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Welcome to the Dictionaries and Encyclopaedias page, a division of ABP Research column that is designed to list all extant dictionaries, encyclopedias and lexicons of relevance to the bass academe. This entire set of pages may be used as either a traditional bibliographic resource, or a modern research tool with full access, and keyword searches of the available online publications.

At the present state of development this section consists of the following pages:

Home to Dictionairies and Encyclopaedias – leading to:

During a process of assembly and organization, several peculiarities of our modern and ever developing online world, along with period practices in editing and publishing Dictionaries and Encyclopaedias, have been noted and may deserve a clarification. Thus for the purpose of using these pages a brief overview of terms, their meaning and the way they are organized, is offered in a question and answer format:

  • What is a dictionary or an encyclopaedia?

The very definition of a Dictionary or an Encyclopaedia was not always a uniform one, and particularly if it relates to pre 20th century works, where some prints were designated with both terms. Thus it was decided to list all publications with both terms in the title (regardless of language) in all categories that may apply to them, and cross-reference them so that it is clear that they are cited at more than one location.

  • Can a dictionary or an encyclopaedia be called so even if they are not so designated in title?

Yes they can, as in some instances and due to historical practice, some publications have evolved to the status of dictionary or encyclopaedia while their title does not even suggest this profile. Also, in some instances an actual legitimate dictionary may be found nested within a work of different profile that may or may not list a dictionary within its pages. All such works are included here and indexed at the register where one would hope to find them. In general, our modern differentiation of various bibliographic genres becomes less and less consistent the more we go down the history lane. Therefore it was a challenge to properly index these old works, particularly since the goal is to serve both scholarly and the general bass interests.

  • Is there a reason why dictionaries are divided in separate Biographical and Term related page listings?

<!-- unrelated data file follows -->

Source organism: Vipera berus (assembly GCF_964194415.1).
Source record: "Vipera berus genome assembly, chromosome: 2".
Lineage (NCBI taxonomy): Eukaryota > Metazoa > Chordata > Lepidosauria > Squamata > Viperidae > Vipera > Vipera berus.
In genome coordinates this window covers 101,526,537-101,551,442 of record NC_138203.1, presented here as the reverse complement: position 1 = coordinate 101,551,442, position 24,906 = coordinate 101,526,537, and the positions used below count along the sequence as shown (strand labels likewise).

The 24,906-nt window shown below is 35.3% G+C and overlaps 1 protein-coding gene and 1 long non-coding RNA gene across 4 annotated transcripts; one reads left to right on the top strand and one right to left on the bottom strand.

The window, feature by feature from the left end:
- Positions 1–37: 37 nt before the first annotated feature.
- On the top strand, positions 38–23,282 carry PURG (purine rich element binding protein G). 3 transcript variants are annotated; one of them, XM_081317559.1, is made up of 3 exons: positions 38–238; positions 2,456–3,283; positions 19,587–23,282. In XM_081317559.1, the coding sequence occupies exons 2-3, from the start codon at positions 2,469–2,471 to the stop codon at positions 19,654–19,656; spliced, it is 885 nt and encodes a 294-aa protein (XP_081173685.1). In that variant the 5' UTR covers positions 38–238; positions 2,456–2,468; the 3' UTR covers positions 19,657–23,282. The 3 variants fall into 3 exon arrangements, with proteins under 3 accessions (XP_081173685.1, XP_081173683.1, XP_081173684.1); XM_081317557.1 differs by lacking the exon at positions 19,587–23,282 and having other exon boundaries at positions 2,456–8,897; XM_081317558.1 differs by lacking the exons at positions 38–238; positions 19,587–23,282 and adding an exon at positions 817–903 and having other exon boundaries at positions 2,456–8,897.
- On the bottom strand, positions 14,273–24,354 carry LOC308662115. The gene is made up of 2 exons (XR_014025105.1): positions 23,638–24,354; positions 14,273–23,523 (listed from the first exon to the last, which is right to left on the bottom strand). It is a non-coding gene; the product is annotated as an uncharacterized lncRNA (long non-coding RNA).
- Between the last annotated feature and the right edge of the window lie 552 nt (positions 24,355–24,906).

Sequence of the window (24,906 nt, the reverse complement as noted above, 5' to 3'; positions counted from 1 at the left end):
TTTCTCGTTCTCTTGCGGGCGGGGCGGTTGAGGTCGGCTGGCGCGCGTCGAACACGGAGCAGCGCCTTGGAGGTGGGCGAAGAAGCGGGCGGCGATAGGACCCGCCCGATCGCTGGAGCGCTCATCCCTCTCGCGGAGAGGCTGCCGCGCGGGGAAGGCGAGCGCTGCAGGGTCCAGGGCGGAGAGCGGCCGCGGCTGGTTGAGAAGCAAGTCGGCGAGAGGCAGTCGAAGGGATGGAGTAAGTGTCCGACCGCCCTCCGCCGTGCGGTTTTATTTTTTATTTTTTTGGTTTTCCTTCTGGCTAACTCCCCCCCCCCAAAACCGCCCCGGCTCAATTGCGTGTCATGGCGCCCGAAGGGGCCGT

Yes there is, although a practice should prove if such a division was a prudent one to make. This separation was created in order to unify and make readily available all sources that may contain either the biographical information on past bassists, composers and other bass related personas, or the sources that present technical information on double bass and other similar bass related instruments. The problem in creating such specific listings is that in many dictionaries one will find both profiles of information, thus those had to be listed twice.

  • How does the Library of Congress list Dictionaries and Encyclopaedias?

The Library of Congress classification system within the subject headings listing does not make a difference between the biographical and term dictionaries, thus a division presented here may be a unique one.

  • How are the National Dictionaries cited?

The National Dictionaries are now incorporated in the General Dictionaries page.

  • What format do you use to cite publications in these listings?

The publication citations follow the MLA standards, yet are organized in such a way that the Author is always on the top of the listing, which allows an Info link to their online biography and the LC Authority heading along. The LC Authority may not be as useful to general interest as an information source, but it is very useful for standardized information on how a particular name of a person is correctly spelled for general library purposes. This information is therefore very useful with authors whose name had varied in the past and/or may be confused with someone else similarly named. In brief, the LC (name) Authority is an official US id. record for all authors that are catalogued in the national library system. If the LC Authority could not be located, the VIAF Authority was posted instead.

  • What else these bibliographic listings may contain?

Pending on the type of work cited, commonly you will find an MLA work citation, followed by the index of volumes that offer links to scanned copies. Aside from Biographical dictionaries, all other genres will include an index of stringed bass instruments, and where a clarification was possible, also comments in brackets that reflect on the status and importance of a particular entry. More on the content and significance of these comments you will find on each individual page in this section.

  • How are individual instruments cited?

In general, an effort to replicate the original font appearance was always attempted in order to preserve any context that the very print style may bear. That was done with idea that both scholars and professionals may benefit by observing how the names of these instruments were spelled and formatted in the past. Also, for any definitive future systematization of all these instruments, the very consideration of the wide variety of localized spellings, and the connotations that these bear, may contribute to a more solid scholarship as well.

Everything else presented in this section should be self explanatory and ready to serve your search and research interests.

Created by Igor Pecevski

Last Update: June 7, 2019

Last Version: December 5, 2018 – Internet Archive

Posted: June 12, 2015